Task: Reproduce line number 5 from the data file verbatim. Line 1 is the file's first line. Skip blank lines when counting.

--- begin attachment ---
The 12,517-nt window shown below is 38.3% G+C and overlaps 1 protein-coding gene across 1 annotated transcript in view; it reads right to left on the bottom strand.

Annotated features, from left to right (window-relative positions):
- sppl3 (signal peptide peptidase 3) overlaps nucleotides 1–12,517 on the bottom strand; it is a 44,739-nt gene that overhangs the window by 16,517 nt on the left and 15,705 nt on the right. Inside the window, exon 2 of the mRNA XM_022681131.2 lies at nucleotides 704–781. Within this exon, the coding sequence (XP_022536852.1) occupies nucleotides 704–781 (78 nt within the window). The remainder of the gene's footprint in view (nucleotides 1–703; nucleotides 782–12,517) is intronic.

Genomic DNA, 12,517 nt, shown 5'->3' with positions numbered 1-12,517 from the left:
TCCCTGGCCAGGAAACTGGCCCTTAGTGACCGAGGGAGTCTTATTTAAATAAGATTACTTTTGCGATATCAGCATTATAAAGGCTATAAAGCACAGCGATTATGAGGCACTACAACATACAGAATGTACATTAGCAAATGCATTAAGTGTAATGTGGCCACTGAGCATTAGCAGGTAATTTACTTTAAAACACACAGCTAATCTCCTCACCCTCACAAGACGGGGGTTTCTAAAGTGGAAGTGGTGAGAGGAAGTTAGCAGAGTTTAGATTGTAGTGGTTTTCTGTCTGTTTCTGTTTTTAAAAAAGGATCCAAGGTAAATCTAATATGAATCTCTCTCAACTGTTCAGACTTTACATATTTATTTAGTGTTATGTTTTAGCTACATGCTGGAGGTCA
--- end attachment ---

TCCCTGGCCAGGAAACTGGCCCTTAGTGACCGAGGGAGTCTTATTTAAATAAGATTACTTTTGCGATATCAGCATTATAAAGGCTATAAAGCACAGCGATTATGAGGCACTACAACATACAGAATGTACATTAGCAAATGCATTAAGTGTAATGTGGCCACTGAGCATTAGCAGGTAATTTACTTTAAAACACACAGCTAATCTCCTCACCCTCACAAGACGGGGGTTTCTAAAGTGGAAGTGGTGAGAGGAAGTTAGCAGAGTTTAGATTGTAGTGGTTTTCTGTCTGTTTCTGTTTTTAAAAAAGGATCCAAGGTAAATCTAATATGAATCTCTCTCAACTGTTCAGACTTTACATATTTATTTAGTGTTATGTTTTAGCTACATGCTGGAGGTCA